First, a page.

The accusations are not new. There has been a tit-for-tat game between Kigali and Paris for a long time. What makes the latest slap from Kigali different is that it followed a comprehensive inquiry.
Both Kigali and Paris deny accusations against each other. However, France has a few issues to clear. Even before 1994, France had warm relations with the Hutu regime that carried out the genocide, and helped to blunt the first rebel attack in 1990. The training and arming of Hutu militia took place in 1990-94 when France had military pacts with Kigali.
Under a UN mandate, France intervened in Rwanda and set up a â€œsafe zoneâ€ when the Hutu regime was at the brink of defeat and retreat.
Although the objectives of â€œOperation Turquoiseâ€ was to protect civilians, French bias towards the Hutus was that the operation did not disarm them. Extremist Hutu militia who were still armed operated in the vast zone freely; there were roadblocks and checkpoints along the way; and Tutsis left alive, and even Hutus without IDs, were killed.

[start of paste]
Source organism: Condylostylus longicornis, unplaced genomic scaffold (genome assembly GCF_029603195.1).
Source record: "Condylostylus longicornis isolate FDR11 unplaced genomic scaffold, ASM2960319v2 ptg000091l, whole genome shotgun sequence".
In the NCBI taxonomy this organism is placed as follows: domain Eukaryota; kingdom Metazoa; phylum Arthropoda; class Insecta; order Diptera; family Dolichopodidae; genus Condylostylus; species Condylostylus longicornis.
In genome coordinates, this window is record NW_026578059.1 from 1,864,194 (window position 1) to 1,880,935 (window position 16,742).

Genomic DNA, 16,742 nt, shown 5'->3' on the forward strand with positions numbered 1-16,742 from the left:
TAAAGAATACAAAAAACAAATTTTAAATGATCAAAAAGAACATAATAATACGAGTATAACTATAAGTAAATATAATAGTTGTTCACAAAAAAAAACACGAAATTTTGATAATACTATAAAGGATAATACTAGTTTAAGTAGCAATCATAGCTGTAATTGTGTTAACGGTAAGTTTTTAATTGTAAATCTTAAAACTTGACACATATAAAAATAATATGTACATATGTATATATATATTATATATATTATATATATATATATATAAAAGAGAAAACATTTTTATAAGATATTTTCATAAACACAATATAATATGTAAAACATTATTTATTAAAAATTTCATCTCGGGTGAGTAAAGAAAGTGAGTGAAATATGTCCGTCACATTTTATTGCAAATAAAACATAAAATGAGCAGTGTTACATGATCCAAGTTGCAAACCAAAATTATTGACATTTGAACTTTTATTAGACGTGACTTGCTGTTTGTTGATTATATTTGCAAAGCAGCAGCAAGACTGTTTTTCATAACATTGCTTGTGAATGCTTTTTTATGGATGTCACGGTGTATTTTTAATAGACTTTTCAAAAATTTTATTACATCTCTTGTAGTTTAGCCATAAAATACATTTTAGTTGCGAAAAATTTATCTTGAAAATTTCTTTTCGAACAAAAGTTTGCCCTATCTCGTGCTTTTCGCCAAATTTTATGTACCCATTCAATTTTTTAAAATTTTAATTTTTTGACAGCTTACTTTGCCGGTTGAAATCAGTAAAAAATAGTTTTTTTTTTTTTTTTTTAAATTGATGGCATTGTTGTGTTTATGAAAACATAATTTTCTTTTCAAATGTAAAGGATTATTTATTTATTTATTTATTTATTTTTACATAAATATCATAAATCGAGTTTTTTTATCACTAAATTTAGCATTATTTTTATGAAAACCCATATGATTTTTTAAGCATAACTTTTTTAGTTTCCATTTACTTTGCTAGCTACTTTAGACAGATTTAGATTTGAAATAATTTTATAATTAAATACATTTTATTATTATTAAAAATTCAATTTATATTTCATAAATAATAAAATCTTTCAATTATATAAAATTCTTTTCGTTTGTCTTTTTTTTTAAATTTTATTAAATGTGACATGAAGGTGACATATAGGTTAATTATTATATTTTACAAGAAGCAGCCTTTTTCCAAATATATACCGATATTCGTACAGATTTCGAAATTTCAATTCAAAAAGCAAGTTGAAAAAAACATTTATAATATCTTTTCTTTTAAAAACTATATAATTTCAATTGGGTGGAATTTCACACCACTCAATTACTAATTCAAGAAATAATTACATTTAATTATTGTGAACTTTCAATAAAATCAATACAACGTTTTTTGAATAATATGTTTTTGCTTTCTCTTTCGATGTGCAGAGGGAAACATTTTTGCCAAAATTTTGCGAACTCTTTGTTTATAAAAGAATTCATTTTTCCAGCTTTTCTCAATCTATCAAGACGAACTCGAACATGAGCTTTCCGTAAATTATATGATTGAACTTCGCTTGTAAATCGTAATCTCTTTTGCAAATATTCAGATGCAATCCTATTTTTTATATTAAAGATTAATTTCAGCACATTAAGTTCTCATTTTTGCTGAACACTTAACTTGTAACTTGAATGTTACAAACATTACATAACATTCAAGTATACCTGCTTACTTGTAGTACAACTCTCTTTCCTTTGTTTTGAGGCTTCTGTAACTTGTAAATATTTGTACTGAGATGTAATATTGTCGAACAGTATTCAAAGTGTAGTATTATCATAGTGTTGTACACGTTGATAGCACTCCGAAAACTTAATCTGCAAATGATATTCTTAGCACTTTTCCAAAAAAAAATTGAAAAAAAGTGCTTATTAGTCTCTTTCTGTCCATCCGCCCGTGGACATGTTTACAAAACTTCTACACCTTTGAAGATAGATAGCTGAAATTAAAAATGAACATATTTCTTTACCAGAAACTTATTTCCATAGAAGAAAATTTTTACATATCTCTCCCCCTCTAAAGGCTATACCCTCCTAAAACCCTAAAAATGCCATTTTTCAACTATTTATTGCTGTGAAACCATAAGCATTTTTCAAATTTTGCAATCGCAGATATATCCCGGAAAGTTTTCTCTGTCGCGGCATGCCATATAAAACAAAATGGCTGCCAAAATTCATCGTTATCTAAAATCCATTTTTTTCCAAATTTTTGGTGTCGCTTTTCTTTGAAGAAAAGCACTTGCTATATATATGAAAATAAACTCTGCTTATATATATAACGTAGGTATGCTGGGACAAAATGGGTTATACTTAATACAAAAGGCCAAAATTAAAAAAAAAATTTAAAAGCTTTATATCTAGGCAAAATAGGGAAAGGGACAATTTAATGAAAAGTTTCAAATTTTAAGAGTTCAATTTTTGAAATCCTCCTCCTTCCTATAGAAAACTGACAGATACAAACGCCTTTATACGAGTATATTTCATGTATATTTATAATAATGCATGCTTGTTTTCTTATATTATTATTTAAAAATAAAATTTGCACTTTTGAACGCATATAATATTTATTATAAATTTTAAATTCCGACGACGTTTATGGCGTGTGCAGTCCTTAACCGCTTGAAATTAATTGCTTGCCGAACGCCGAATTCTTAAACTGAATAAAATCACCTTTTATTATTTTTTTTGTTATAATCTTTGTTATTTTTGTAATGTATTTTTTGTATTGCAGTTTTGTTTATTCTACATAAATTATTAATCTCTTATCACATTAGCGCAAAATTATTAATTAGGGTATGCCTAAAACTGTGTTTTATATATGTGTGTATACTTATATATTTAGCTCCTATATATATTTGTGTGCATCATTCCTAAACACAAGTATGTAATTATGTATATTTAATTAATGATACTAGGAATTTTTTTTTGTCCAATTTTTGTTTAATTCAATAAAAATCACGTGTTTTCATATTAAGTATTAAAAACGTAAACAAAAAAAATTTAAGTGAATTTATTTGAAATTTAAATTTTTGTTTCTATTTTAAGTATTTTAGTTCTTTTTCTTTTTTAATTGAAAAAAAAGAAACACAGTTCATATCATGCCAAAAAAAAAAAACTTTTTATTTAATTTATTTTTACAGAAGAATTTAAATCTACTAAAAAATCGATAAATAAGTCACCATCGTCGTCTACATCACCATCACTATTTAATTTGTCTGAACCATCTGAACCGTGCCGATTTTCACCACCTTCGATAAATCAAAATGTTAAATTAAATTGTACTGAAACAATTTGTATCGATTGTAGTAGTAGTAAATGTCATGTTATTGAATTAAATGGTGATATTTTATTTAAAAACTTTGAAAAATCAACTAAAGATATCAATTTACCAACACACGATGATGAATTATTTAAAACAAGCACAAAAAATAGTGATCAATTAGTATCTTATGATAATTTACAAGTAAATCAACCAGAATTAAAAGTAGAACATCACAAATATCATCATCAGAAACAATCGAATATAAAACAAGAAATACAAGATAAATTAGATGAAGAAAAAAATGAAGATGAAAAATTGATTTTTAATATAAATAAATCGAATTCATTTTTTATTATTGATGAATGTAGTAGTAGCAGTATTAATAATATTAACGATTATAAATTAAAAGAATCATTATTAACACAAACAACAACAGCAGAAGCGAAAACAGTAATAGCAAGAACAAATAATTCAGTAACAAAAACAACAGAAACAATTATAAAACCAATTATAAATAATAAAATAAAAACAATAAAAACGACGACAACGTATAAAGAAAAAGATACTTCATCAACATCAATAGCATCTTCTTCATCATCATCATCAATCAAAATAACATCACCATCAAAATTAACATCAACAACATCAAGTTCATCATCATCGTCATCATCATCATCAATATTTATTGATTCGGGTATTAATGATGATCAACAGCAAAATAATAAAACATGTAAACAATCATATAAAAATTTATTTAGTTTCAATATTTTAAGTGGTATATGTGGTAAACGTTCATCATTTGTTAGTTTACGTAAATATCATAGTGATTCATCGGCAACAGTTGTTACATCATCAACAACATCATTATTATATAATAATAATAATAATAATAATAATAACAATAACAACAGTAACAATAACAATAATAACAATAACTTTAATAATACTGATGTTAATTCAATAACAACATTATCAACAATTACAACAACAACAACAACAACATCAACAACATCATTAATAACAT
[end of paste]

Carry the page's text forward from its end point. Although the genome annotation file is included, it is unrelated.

When the Hutu regime moved the transmitter for the notorious Radio des Mille-Collines into the zone, the French did not seize it. Nor did they detain those government officials that they knew had helped coordinate the genocide.
The victims allege that French soldiers helped Interahamwe militias in finding their victims, and themselves carried out atrocities. Thus some say â€œOperation Turquoiseâ€ was aimed only at protecting genocide perpetrators.
The best France can do is to first admit that the genocide continued even within the â€œsafe zoneâ€. It would then investigate the individual soldiers and politicians involved and forward them to the appropriate international court. Short of this, the whole government stands guilty of complicity of genocide, at least in the court of public opinion.
France should accept mistakes in Rwanda